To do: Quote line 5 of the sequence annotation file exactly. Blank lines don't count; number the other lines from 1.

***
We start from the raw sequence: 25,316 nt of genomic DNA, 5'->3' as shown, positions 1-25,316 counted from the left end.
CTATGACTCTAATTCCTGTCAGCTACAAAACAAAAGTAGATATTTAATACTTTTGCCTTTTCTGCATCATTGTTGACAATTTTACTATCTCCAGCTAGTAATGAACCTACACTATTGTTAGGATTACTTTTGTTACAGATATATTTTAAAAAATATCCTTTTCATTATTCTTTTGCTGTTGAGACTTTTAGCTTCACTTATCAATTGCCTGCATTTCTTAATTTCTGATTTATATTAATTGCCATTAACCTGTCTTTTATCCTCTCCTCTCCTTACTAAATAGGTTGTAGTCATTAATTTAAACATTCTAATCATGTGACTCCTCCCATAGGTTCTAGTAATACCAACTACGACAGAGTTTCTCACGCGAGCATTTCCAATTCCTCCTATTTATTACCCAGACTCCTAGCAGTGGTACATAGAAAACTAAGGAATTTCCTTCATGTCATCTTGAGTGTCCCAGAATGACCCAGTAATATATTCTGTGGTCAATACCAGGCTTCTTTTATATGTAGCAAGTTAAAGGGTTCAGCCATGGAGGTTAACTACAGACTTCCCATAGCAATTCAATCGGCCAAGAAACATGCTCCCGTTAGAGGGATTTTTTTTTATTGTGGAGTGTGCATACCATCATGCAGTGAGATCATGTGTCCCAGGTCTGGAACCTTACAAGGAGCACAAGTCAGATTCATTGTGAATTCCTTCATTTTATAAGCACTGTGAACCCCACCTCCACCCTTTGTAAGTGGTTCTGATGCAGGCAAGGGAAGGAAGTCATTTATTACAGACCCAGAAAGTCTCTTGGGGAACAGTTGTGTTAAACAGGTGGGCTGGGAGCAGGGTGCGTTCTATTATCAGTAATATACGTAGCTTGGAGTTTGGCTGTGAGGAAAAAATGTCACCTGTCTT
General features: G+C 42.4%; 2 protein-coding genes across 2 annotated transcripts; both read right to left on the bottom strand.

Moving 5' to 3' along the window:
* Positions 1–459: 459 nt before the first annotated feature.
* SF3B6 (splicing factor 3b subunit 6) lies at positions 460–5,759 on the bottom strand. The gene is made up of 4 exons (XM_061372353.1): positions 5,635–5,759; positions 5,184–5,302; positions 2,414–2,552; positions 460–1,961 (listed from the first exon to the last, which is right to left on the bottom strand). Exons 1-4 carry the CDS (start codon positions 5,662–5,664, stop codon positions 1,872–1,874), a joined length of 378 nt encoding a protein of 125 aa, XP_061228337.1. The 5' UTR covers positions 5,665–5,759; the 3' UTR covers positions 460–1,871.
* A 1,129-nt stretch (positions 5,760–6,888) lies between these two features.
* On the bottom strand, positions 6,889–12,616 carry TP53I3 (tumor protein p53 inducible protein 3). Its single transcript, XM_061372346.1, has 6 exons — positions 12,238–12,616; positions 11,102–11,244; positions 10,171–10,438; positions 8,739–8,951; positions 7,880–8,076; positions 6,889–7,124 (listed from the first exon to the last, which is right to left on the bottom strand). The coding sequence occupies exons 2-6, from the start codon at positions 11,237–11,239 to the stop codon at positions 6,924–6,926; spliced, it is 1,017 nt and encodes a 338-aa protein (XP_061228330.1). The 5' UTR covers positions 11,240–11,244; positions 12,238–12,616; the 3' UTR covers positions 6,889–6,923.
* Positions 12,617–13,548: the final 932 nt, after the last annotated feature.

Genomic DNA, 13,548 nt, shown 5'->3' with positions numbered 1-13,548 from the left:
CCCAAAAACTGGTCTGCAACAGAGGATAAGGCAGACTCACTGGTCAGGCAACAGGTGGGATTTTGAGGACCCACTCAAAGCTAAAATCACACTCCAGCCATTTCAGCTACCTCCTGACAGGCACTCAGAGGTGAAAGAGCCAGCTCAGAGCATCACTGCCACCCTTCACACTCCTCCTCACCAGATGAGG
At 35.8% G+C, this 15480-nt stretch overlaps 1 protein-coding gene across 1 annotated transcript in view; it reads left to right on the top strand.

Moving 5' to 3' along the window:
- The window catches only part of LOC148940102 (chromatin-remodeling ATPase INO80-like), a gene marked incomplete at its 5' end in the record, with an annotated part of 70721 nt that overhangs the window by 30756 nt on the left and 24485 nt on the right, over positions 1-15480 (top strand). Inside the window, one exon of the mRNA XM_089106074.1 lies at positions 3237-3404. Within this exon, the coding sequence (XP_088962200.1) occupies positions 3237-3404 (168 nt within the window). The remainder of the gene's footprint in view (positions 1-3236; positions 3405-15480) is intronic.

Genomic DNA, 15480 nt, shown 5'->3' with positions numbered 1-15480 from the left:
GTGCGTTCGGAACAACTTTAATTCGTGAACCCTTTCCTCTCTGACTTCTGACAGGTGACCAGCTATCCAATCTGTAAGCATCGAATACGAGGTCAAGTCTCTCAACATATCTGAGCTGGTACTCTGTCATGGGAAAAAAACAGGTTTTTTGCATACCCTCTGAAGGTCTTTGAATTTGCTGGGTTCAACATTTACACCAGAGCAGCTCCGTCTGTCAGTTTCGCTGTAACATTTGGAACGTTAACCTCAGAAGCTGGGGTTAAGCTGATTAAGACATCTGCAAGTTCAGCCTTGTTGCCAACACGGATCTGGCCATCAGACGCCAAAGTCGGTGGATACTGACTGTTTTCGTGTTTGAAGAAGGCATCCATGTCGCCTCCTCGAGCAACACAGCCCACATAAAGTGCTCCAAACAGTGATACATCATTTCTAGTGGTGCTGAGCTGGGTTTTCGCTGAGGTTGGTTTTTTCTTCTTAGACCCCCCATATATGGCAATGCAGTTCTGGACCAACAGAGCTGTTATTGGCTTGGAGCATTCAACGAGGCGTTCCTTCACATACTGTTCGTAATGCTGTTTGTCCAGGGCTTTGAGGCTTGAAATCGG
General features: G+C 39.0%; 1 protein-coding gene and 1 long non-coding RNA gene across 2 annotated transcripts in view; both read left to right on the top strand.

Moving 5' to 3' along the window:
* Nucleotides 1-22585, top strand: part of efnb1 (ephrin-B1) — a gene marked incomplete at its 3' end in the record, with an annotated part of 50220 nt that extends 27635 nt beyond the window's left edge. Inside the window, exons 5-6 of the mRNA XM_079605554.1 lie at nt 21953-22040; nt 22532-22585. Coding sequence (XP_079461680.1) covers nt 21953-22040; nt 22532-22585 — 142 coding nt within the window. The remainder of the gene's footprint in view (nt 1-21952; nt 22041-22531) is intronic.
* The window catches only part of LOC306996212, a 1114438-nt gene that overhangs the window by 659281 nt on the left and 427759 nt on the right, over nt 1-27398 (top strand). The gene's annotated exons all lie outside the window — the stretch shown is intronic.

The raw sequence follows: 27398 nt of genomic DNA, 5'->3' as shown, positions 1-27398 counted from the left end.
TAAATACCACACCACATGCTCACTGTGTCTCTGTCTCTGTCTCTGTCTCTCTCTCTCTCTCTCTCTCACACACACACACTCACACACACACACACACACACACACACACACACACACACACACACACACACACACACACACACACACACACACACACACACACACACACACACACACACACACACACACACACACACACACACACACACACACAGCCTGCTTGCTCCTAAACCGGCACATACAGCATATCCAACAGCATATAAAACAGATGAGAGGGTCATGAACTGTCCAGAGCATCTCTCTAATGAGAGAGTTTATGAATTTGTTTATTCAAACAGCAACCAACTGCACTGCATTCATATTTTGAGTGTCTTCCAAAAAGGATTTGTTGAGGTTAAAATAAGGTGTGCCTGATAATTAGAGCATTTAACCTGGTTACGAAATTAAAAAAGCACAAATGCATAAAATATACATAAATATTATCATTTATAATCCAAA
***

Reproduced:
* Positions 1–459: 459 nt before the first annotated feature.